See the article "Developers beware! The pitfalls of tenants' rights of first refusal and collective enfranchisement" by Radevsky, Dollar and Thompson-Copsey - Some practical guidance on how to avoid the pitfalls.
This page deals with the following points:
- Definition of "building"
- Defects in different notices
- Rectification and the right of first refusal
- Service of documents
Definition of "building" to include airspace
Dartmouth Court Blackheath Limited v Berisworth Limited
 EWHC 350 (Ch)
Part 1 of the Landlord and Tenant Act 1987, broadly speaking, gives residential tenants the right of first refusal where their landlord proposes to dispose of an interest in the premises in which their flats are situated. The premises must consist of the whole or part of a building. The Act does not define "building". In this case, the High Court held that the tenants of a block of flats should have been offered first refusal of a lease that included the airspace above the block, which had been granted to allow a developer to build additional flats on the roof.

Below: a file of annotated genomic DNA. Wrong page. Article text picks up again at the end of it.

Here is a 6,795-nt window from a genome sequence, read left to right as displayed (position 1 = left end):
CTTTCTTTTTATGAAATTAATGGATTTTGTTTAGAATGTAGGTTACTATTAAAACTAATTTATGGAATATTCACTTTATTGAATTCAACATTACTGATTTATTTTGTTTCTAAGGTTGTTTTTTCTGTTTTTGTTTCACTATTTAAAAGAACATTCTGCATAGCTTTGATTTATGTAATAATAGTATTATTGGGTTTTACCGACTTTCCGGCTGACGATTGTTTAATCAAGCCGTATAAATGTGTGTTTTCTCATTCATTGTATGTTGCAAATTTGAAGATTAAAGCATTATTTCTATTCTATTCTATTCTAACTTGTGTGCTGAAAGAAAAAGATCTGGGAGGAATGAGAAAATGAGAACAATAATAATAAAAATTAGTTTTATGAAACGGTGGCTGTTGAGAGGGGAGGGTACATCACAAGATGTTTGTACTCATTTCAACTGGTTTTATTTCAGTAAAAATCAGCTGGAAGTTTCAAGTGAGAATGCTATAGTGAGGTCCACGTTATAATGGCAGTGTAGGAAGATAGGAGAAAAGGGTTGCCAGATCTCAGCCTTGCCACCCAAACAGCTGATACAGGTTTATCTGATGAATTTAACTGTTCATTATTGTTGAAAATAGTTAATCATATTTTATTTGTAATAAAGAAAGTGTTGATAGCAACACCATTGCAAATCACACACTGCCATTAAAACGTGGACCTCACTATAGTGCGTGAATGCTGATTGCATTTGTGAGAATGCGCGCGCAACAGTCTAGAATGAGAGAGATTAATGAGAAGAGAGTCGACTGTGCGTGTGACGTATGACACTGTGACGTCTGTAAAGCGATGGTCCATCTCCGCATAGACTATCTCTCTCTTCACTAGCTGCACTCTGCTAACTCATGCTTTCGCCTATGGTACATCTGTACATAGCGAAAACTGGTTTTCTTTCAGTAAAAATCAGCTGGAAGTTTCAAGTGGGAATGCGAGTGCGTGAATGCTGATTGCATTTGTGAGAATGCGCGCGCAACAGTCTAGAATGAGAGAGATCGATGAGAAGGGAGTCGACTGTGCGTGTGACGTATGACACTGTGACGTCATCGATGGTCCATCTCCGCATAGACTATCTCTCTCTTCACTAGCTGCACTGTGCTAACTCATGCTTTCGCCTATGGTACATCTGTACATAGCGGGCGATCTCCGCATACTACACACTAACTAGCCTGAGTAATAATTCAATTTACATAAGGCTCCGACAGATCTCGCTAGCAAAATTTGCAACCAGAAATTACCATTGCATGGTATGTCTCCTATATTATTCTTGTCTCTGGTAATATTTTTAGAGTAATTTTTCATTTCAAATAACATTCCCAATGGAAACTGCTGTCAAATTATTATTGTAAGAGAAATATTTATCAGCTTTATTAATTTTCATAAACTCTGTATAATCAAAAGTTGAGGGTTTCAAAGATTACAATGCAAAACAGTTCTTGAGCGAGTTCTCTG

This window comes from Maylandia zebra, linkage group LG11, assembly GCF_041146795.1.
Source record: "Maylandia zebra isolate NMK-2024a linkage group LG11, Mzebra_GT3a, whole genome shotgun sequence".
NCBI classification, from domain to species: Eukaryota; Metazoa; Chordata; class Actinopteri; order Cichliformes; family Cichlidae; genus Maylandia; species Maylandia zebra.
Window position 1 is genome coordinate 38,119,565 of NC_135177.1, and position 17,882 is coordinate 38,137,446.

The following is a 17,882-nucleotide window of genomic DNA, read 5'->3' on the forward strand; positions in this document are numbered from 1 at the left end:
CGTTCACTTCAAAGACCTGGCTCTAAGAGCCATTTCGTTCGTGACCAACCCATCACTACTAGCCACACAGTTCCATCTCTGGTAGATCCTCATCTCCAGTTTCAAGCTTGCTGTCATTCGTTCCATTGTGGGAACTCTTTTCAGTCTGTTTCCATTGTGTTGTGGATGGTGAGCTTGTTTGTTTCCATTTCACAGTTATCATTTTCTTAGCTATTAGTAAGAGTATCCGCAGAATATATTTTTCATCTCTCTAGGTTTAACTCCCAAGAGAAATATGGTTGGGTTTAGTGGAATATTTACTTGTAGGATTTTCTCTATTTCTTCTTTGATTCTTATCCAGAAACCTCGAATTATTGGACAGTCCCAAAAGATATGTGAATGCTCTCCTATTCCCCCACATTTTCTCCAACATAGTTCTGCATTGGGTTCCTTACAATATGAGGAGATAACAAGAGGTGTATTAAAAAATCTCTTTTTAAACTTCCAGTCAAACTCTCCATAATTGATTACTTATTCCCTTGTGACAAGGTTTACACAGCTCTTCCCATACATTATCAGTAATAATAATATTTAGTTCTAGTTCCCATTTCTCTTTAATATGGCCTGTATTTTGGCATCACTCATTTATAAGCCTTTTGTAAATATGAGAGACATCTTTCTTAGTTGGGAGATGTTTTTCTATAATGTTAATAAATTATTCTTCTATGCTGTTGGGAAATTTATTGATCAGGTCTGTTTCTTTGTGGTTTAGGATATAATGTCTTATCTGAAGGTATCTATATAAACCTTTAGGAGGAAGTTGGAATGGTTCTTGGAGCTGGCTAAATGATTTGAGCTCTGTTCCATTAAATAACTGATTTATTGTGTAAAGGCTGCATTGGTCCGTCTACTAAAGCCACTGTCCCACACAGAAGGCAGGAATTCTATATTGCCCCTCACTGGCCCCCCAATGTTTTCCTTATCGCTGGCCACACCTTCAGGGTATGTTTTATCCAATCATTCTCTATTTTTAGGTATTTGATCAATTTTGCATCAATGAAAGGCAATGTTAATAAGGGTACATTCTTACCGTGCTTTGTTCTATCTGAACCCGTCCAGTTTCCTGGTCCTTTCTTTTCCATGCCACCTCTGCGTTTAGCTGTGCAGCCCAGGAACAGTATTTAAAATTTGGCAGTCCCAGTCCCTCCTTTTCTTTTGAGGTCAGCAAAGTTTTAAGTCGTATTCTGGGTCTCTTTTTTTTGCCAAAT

Dartmouth Court is a 1930's block of flats in South London consisting of 72 flats on 4 floors ("the main building"). There are also basement rooms in the main building which do not form part of any flat. In addition there is a garage block (containing fewer garages than flats and let on separate leases), driveways, paths and gardens. Some of the ground floor flats open out into a lightwell over which the tenants have rights of way. On the roof of the main building are pipes and a water tank which serve the flats and chimneys which are still in use, as well as a mobile phone mast.
In 2003, the landlord:
1. Transferred the freehold of 3 garages, a plant room, a caretaker's office and an electricity sub-station to D; and
2. Granted a lease to D of:
a. The airspace above the roof ... THIS IS AN EXTRACT OF THE FULL TEXT. TO GET THE FULL TEXT, SEE BELOW
Existing members, to login click => here